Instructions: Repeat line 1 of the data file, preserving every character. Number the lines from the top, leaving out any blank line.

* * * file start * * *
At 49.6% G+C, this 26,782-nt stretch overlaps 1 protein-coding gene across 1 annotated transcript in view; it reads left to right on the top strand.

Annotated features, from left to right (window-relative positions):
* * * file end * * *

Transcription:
At 49.6% G+C, this 26,782-nt stretch overlaps 1 protein-coding gene across 1 annotated transcript in view; it reads left to right on the top strand.